Bank workers of the world unite

In Brazil, private sector bank employees recently returned to work after a 23-day strike that won them a substantial pay raise.

In St. Louis, members of CWA passed out leaflets to bank employees urging them to get involved in the union’s Press One for America campaign.

The two events nearly 4,500 miles apart are not unrelated.

In a recent union hall teleconference, CWA President Larry Cohen told members that the Brazilian bank workers’ union, CONTRAF, has been in contact with CWA urging it to consider helping US bank workers to organize.

Brazilian bank employees have a strong union, but they will need some help in maintaining their strength in the face of a changing world economy.

Since 2004, CONTRAF, which has 400,000 members and represents about 95 percent of the banks’ non-management employees, has been in a running battle with Brazil’s private banks to raise pay and improve working conditions.

Negotiations have not been easy, and nearly every year union workers have had to strike to win a fair pay increase despite “years in which Brazilian banks enjoyed record profits.”

Despite the banks’ prosperity, their employees receive modest wages. The Wall Street Journal reports that Brazilian bank employees’ average monthly salary is $2,000, only slightly above Brazil’s average salary of $1848 a month.

This year, banks offered a 7.1percent pay increase, which is about the national inflation rate. Union members wanted more.

The strike ended after workers ratified an agreement that raises all wages by 8 percent, increases base pay by 8.6 percent, includes a profit-sharing plan that could increase wages by up to 2 percent, and pays workers for the time that they were on strike, all of which puts the wage increase close to the 11.9 percent originally demanded by the union.

In addition, the new contract changes work rules to protect workers from mistreatment on the job.

US banks have a presence in Brazil, but not a big one. The Bank of Brazil, owned by the government, is the country’s largest bank. But privately owned domestic banks like Itau Unibanco own a substantial share of the market.

But that could change as more US bank’s look to expand in Brazil.

“Brazil represents one of the most important strategic markets globally and our new banking license will significantly enhance our ability to meet the securities servicing needs of our clients,” said Gerald Hassle, chair, president, and CEO of New York Mellon in a press release after the bank in 2012 was awarded a license to expand in Brazil.

According to the Citigroup website, “Brazil is a major player in Citi’s emerging markets strategy.”

Citigroup through Citi Brazil already has branches in 20 cities that provide an array of services.

As US banks increase their presence in Brazil, CONTRAF leaders reasoned that if the union wants to maintain its current level of union density and strength, it may need allies in the US, which led them to contact CWA.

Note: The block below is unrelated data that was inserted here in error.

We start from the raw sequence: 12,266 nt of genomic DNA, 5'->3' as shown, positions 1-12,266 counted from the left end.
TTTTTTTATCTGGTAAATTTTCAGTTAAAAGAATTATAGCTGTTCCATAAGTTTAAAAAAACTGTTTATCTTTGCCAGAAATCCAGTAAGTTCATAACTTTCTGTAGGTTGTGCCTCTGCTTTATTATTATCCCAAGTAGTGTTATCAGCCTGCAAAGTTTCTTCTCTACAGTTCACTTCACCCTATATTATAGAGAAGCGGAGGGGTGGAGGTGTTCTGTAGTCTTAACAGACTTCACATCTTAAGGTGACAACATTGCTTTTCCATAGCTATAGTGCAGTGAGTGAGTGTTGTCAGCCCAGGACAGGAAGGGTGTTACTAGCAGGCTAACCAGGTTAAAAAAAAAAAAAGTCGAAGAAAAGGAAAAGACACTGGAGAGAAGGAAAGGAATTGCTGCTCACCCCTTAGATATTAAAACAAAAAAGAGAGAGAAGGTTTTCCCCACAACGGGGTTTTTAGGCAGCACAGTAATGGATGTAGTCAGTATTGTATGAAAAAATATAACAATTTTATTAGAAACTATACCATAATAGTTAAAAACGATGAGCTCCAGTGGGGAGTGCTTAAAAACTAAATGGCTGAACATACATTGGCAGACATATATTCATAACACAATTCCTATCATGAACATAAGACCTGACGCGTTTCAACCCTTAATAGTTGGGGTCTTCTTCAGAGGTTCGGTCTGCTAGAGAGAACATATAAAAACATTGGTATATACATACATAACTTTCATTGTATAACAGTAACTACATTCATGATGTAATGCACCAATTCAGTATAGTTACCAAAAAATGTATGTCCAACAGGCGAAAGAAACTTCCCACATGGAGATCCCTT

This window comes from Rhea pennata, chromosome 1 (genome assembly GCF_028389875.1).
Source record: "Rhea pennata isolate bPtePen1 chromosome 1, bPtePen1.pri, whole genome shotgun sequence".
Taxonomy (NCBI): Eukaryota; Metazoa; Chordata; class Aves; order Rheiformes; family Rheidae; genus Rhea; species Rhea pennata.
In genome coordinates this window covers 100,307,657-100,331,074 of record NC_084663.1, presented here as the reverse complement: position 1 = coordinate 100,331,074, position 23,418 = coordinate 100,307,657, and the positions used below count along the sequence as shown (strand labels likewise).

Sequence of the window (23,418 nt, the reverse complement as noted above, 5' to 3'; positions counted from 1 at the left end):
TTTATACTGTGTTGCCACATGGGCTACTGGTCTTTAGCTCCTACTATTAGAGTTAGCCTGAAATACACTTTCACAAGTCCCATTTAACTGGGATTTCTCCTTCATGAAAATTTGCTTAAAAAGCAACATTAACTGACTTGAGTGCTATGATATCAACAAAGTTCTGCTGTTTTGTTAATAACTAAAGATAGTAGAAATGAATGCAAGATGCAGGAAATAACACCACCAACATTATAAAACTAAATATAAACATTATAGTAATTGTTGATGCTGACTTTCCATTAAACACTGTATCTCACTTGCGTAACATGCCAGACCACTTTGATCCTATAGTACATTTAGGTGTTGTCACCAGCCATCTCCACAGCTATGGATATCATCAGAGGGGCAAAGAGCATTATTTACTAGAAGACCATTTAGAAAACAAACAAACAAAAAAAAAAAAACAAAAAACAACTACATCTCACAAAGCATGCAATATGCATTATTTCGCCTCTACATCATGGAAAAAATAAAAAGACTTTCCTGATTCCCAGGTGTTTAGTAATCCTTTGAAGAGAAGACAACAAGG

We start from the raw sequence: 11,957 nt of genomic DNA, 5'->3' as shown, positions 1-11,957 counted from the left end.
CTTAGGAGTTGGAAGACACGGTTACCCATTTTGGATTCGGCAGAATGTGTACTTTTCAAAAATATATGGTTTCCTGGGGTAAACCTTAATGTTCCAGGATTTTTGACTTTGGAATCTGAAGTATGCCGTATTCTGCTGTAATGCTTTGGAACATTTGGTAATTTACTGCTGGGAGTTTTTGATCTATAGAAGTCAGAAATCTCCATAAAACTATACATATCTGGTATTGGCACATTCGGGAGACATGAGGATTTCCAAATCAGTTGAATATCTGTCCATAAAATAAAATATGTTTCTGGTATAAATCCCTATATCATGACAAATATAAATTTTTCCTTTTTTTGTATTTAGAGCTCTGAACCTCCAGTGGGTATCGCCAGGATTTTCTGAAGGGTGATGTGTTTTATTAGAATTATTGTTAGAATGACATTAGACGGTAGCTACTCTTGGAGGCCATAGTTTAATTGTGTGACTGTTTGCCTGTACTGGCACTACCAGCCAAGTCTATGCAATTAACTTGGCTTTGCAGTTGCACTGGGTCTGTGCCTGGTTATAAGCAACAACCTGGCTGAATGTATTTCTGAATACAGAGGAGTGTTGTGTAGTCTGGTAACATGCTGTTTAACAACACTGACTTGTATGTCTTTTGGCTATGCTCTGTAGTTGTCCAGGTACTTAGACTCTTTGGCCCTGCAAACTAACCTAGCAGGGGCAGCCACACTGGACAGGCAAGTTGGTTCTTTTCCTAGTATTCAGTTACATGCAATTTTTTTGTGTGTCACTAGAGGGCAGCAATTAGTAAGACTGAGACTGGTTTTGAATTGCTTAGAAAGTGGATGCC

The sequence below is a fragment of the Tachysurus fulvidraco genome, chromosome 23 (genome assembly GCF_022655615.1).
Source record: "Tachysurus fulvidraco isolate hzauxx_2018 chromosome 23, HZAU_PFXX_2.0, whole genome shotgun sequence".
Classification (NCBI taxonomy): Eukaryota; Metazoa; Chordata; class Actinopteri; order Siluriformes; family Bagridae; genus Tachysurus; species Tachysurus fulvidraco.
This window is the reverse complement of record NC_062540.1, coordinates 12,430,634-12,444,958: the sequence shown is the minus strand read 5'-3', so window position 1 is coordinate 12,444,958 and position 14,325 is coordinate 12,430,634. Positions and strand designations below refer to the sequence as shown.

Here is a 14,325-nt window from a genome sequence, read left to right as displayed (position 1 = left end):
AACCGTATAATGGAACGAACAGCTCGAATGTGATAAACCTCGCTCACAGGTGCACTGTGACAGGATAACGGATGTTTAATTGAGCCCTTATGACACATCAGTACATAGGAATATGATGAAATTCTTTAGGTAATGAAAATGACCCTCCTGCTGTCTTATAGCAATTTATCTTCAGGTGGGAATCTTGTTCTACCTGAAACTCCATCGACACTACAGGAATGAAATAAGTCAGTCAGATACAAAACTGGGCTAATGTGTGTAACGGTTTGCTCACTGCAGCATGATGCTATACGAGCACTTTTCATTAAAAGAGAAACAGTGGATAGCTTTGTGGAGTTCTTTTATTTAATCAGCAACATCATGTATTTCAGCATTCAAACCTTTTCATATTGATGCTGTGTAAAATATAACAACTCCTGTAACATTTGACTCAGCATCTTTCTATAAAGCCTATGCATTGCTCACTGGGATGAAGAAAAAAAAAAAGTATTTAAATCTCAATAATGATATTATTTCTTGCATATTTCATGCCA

CWA in the meantime has been organizing a campaign to save call center jobs in the US.

The Press One for America campaign aims to pass legislation that stops the federal government from providing federal loans and grants to companies that ship jobs, including call center jobs, overseas. It would also require a call center to inform customers where the call center is located and give customers the opportunity to be transferred to a US call center.

Since customer service bank jobs are being outsourced overseas, CWA leaders decided to let bank employees know about the campaign and give them a chance to participate and learn first hand what a union can do for them.

CWA chose St Louis to begin its outreach to bank employees because the city is one of the fastest growing financial services centers in the country.

According to CWA, employment in St Louis’ financial services grew by 85 percent between 2007 and 2013.

Members from CWA locals 6300, 6350 and 6355; Missouri Jobs with Justice; and Missourians Organizing for Reform and Empowerment on October 24 leafleted work locations of Citibank, Wells Fargo, Pulaski Bank, and Missouri Higher Education Loan Authority. They also got signatures on a petition supporting HR 2909 and SB 1565, the Press One legislation.

According to a post on the CWA website, “The response to the outreach was overwhelming.”

At Wells Fargo, employees happily stopped and talked to (union) activists outside their building. At Citibank, workers came outside on their breaks specifically to ask questions; coincidentally, the company had announced that week that it intended on outsourcing 100 call center jobs in the complex.

Jeff Spraul, Local 6300 president, said that CWA plans to be a regular presence at these banks.

“We plan to be active two days a week,” said Spraul. “It’s not a one and done situation. Building a movement takes time – consistent effort and consistent determination.”


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